• But my creative question was, How might I create a world where human value is given priority over economic value over societal expectations, pressures and man made rules?

  • And to answer that question, I felt I had a responsibility to do more than just yoga.

  • And so a 22 when I qualified, when all of my friends were getting jobs with big law firms and on in house counsel and really, you know, driving nice cars and all that.

  • I became a legally a criminal defense attorney because I felt connected to people that society felt had no value.

  • I could see their value, and I fought for them people, said Margaret, Why you doing that?

  • I'm like they have value that deserves a defense As I matured and in the lawyers specialize in public procurement law, which is law that governs how governments by which, when you think about it, is really about how government identify measure on, please value in society.

  • Now I worked with on Trapani ears on lawyers to try to help them navigate the twin pursuit off, creating social value alongside economic value.

  • You see your anger.

  • I can point you to grief that requires healing.

  • But it can also be the gravity for your purpose on when you begin living in that purpose, it unlocks the doors for healing, for forgiveness, for gratitude for your past.

  • And so my mom today is one of my closest friends.

  • I love her.

  • She loves me.

  • This is my brother Daniel.

  • Last year she had to go through something no other mother should have.

  • She stood at the bedsides off her son Daniel, 48 years old, every night d a night as he passed on to another realm and she held him and she said, Don't worry, my son Mommy is here.

  • Therefore, things my story about anger can teach us and we don't have enough time.

  • But this is backed up by the research.

  • One anger points us to that which we are deeply connected to.

  • Andhra gives us an uncommon fuel for action.

  • Ah, courage to take action when ordinarily we would not have it under point, sister, that which we feel most profoundly responsible for our boundaries, what we're willing to fight for and, interestingly, anger their scientists in 2015.

  • A study shored is positively correlated with innovation and creativity and more so than love, connection, action, responsibility and entrepreneurship.

  • So angry people care.

  • They do.

  • They do Onda.

  • I want to see one thing which could be controversial to some of you, the highest part, the highest use off anger is not the path of protest, even non violent protest.

  • It's not the highest part of anger is the path of empathy seeking to find your purpose seeping, seeking to help others and seeking to solve some of the most pressing problems facing people and planet to D.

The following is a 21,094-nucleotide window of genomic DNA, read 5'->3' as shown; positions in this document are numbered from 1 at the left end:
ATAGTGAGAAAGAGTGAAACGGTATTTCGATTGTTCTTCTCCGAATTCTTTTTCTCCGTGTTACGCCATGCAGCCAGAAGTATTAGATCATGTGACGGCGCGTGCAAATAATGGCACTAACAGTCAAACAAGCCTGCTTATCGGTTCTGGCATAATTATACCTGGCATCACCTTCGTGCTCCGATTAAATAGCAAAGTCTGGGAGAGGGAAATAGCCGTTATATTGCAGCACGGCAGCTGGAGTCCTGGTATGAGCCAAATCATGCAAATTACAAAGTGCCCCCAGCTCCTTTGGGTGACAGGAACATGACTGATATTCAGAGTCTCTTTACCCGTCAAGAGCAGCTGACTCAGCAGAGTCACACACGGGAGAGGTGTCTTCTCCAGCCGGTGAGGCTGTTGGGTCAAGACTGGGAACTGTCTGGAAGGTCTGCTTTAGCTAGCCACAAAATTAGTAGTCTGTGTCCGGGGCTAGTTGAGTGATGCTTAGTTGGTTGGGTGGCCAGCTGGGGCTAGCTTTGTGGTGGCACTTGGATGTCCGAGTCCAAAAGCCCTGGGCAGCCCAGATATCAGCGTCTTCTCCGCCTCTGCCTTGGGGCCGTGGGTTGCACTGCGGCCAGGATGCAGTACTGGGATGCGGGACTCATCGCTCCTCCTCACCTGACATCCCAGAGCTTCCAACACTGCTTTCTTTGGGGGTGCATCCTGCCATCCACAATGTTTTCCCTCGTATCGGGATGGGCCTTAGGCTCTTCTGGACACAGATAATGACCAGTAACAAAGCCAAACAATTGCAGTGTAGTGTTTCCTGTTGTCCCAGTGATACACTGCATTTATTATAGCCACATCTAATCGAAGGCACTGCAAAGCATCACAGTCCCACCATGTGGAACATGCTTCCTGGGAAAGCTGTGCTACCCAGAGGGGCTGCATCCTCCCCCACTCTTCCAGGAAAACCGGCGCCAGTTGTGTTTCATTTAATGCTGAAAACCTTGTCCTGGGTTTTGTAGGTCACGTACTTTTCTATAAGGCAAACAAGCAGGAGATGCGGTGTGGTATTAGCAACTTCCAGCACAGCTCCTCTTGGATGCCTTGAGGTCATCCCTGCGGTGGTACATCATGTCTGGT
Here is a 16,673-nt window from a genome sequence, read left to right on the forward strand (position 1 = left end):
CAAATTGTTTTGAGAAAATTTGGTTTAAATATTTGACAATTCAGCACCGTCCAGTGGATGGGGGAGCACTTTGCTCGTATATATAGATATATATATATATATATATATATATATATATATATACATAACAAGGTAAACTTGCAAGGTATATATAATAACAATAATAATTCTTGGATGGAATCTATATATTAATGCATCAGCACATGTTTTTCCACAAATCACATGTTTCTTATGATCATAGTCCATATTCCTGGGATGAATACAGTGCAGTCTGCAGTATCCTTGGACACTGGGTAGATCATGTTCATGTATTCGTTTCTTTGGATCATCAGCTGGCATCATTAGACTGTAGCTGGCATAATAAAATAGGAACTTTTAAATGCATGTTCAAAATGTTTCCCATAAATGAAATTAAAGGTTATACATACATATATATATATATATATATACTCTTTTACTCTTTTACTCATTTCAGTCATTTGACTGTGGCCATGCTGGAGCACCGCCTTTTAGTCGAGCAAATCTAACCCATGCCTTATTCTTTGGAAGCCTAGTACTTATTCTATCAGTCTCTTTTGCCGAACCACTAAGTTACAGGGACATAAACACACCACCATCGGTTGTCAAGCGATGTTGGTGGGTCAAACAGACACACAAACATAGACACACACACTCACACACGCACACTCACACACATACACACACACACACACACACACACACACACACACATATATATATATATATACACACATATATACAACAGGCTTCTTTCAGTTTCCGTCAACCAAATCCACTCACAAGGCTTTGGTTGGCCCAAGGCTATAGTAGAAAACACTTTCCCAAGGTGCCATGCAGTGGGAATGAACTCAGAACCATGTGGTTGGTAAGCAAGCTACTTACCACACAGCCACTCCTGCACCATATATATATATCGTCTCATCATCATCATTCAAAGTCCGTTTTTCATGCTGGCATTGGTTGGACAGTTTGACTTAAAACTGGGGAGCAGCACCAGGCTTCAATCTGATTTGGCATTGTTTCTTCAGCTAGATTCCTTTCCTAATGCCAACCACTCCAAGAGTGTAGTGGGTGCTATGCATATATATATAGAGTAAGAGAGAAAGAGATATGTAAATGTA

• That's the highest use of your anger.

  • And so if you are not angry at the systems and the injustices that you're seeing in the world to D, then that means you're content you are content on.

  • If you're content that contentment will never drive, riel change and change is required in this time in this time in 2017 the World Economic Forum indicated for the first time that rising levels of public anger are threatening our security and safety.

  • The fabric of our society.

  • If you and I, if we do not begin toe work more collectively unconsciously, with our anger, we will find that those who have the power to manipulate our tension will cause us to misdirect this powerful energy toward each other.

  • Toe What contrived enemies When the real enemy, the real task ahead of us is system change.

  • I leave you with two things.

  • This is island again.

  • Two invitations.

  • When you see the photo, don't look away.

  • Not only an island, but the injustices in your community in the world don't look away.

  • And when you find what makes you feel angriest, that which you feel most profoundly responsible for.

  • I ask.

  • My second invitation is Don't say I'm angry.

  • See?

  • I care.

  • And then do the work to figure out what it is I care about Enough toe act.

  • Our collective future depends on this.

  • Thank you.

This is a picture off island Cootie.

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怒りはあなたにとって良いことなのか?| マーガレット・ローズ・ゴダード|TEDxBrighton (Can Anger be Good for you? | Margaret Rose-Goddard | TEDxBrighton)

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    林宜悉 に公開 2021 年 01 月 14 日